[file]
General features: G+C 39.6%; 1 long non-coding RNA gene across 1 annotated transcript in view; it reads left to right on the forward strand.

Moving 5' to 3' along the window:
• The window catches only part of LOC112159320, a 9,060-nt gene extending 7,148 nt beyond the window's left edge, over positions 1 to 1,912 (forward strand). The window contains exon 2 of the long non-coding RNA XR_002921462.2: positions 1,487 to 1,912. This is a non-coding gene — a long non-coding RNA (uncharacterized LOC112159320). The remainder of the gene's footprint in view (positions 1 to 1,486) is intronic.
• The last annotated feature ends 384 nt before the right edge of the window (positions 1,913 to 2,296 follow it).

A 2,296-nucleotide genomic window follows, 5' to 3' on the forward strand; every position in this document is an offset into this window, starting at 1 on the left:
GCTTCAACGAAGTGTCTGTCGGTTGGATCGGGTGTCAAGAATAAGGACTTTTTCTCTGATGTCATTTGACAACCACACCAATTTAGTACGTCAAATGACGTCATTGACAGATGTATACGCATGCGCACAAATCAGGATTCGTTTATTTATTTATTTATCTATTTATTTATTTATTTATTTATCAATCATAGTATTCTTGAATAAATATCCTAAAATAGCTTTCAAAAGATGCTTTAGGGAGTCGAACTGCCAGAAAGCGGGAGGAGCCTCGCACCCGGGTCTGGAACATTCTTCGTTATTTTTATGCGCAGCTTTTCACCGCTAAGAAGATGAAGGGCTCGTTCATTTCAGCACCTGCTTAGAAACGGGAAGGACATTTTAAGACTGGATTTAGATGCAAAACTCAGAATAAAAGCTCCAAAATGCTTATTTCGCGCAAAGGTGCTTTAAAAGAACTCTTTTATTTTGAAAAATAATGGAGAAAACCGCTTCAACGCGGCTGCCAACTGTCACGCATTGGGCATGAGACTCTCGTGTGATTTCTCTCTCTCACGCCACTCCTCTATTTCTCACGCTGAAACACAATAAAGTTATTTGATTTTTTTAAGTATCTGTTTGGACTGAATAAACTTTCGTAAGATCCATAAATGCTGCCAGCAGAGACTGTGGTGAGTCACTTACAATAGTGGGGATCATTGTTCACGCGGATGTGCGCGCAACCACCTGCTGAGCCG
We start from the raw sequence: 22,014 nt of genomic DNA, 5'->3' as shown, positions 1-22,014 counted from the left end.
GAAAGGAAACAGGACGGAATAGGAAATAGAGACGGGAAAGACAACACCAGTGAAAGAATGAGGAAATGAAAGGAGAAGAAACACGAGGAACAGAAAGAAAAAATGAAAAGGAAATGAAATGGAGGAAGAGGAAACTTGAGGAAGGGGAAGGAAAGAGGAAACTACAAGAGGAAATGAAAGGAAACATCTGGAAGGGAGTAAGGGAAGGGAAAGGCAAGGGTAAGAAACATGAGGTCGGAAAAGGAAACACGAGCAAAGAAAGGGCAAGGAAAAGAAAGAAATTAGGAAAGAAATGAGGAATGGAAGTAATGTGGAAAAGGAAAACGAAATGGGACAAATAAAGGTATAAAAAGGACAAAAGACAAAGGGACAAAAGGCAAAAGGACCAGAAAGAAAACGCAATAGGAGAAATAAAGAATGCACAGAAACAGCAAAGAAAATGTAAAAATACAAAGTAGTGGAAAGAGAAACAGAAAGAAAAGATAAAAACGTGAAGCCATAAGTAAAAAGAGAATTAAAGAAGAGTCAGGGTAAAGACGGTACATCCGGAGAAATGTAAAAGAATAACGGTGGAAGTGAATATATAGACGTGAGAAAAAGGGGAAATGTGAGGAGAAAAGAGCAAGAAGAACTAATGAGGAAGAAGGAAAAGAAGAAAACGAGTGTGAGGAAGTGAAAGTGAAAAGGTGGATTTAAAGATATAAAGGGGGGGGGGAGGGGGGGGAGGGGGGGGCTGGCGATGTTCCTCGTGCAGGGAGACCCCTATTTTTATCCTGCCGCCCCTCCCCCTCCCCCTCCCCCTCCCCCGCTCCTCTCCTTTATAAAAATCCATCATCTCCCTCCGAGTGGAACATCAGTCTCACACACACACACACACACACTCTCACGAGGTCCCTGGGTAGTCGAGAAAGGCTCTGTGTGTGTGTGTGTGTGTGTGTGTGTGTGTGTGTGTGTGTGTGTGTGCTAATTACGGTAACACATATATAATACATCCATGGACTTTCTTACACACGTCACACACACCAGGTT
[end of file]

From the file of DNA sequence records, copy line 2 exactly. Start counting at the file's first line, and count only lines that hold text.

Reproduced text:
Moving 5' to 3' along the window: